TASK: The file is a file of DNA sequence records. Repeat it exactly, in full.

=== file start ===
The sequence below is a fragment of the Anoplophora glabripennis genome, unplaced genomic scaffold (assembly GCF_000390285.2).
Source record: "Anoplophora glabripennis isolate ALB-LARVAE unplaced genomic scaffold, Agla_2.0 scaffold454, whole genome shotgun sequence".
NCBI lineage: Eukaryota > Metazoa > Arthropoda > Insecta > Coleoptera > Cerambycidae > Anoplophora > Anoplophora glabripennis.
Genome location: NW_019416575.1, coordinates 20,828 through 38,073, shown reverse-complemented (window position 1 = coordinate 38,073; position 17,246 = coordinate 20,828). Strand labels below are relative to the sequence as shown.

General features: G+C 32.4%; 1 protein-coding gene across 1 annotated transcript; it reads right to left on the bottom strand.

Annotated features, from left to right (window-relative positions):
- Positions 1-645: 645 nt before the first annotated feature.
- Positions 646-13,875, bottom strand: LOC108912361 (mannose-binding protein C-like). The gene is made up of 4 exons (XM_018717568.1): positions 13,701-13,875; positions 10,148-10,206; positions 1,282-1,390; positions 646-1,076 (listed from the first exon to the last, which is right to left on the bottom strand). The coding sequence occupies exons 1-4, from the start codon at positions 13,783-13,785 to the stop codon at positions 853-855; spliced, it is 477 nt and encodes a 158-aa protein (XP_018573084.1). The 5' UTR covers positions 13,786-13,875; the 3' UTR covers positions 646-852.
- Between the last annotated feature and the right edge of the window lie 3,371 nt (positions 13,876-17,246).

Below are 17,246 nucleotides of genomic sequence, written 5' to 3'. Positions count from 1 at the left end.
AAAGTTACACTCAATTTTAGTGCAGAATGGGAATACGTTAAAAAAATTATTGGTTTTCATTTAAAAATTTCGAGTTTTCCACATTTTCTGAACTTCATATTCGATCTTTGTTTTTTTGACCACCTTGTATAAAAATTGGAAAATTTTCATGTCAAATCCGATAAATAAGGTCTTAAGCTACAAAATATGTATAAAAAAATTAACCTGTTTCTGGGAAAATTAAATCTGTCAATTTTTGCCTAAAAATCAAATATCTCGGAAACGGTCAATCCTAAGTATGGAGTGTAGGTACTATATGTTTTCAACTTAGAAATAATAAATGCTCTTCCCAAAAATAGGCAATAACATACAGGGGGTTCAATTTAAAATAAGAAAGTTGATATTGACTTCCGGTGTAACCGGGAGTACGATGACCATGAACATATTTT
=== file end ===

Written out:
The sequence below is a fragment of the Anoplophora glabripennis genome, unplaced genomic scaffold (assembly GCF_000390285.2).
Source record: "Anoplophora glabripennis isolate ALB-LARVAE unplaced genomic scaffold, Agla_2.0 scaffold454, whole genome shotgun sequence".
NCBI lineage: Eukaryota > Metazoa > Arthropoda > Insecta > Coleoptera > Cerambycidae > Anoplophora > Anoplophora glabripennis.
Genome location: NW_019416575.1, coordinates 20,828 through 38,073, shown reverse-complemented (window position 1 = coordinate 38,073; position 17,246 = coordinate 20,828). Strand labels below are relative to the sequence as shown.

General features: G+C 32.4%; 1 protein-coding gene across 1 annotated transcript; it reads right to left on the bottom strand.

Annotated features, from left to right (window-relative positions):
- Positions 1-645: 645 nt before the first annotated feature.
- Positions 646-13,875, bottom strand: LOC108912361 (mannose-binding protein C-like). The gene is made up of 4 exons (XM_018717568.1): positions 13,701-13,875; positions 10,148-10,206; positions 1,282-1,390; positions 646-1,076 (listed from the first exon to the last, which is right to left on the bottom strand). The coding sequence occupies exons 1-4, from the start codon at positions 13,783-13,785 to the stop codon at positions 853-855; spliced, it is 477 nt and encodes a 158-aa protein (XP_018573084.1). The 5' UTR covers positions 13,786-13,875; the 3' UTR covers positions 646-852.
- Between the last annotated feature and the right edge of the window lie 3,371 nt (positions 13,876-17,246).

Below are 17,246 nucleotides of genomic sequence, written 5' to 3'. Positions count from 1 at the left end.
AAAGTTACACTCAATTTTAGTGCAGAATGGGAATACGTTAAAAAAATTATTGGTTTTCATTTAAAAATTTCGAGTTTTCCACATTTTCTGAACTTCATATTCGATCTTTGTTTTTTTGACCACCTTGTATAAAAATTGGAAAATTTTCATGTCAAATCCGATAAATAAGGTCTTAAGCTACAAAATATGTATAAAAAAATTAACCTGTTTCTGGGAAAATTAAATCTGTCAATTTTTGCCTAAAAATCAAATATCTCGGAAACGGTCAATCCTAAGTATGGAGTGTAGGTACTATATGTTTTCAACTTAGAAATAATAAATGCTCTTCCCAAAAATAGGCAATAACATACAGGGGGTTCAATTTAAAATAAGAAAGTTGATATTGACTTCCGGTGTAACCGGGAGTACGATGACCATGAACATATTTT